Low carbohydrate, high fat diet impairs exercise economy and negates the performance benefit from intensified training in elite race walkers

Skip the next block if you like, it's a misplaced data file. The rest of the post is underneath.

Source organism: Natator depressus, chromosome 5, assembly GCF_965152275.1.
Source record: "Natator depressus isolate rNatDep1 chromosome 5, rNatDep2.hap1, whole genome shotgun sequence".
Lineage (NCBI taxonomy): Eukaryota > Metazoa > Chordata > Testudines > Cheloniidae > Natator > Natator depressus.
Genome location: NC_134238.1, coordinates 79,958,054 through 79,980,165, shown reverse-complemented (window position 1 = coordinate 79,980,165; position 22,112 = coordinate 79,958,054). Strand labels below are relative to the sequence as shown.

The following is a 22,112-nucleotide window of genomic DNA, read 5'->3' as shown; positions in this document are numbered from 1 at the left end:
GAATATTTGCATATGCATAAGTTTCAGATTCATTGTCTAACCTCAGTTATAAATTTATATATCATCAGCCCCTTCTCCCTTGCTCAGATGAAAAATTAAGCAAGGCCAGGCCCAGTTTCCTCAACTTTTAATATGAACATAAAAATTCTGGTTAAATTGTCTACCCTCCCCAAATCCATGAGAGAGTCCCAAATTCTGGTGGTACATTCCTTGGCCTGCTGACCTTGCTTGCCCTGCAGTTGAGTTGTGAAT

We investigated the effects of adaptation to a ketogenic low carbohydrate (CHO), high fat diet (LCHF) during 3 weeks of intensified training on metabolism and performance of world-class endurance athletes. We controlled three isoenergetic diets in elite race walkers: high CHO availability (g kg−1 day−1: 8.6 CHO, 2.1 protein, 1.2 fat) consumed before, during and after training (HCHO, n = 9); identical macronutrient intake, periodised within or between days to alternate between low and high CHO availability (PCHO, n = 10); LCHF (< 50 g day−1 CHO; 78% energy as fat; 2.1 g kg−1 day−1 protein; LCHF, n = 10). Post-intervention, Symbol during race walking increased in all groups (P < 0.001, 90% CI: 2.55, 5.20%). LCHF was associated with markedly increased rates of whole-body fat oxidation, attaining peak rates of 1.57 ± 0.32 g min−1 during 2 h of walking at ∼80% Symbol. However, LCHF also increased the oxygen (O2) cost of race walking at velocities relevant to real-life race performance: O2 uptake (expressed as a percentage of new Symbol) at a speed approximating 20 km race pace was reduced in HCHO and PCHO (90% CI: −7.047, −2.55 and −5.18, −0.86, respectively), but was maintained at pre-intervention levels in LCHF. HCHO and PCHO groups improved times for 10 km race walk: 6.6% (90% CI: 4.1, 9.1%) and 5.3% (3.4, 7.2%), with no improvement (−1.6% (−8.5, 5.3%)) for the LCHF group. In contrast to training with diets providing chronic or periodised high-CHO availability, and despite a significant improvement in Symbol, adaptation to the topical LCHF diet negated performance benefits in elite endurance athletes, in part due to reduced exercise economy.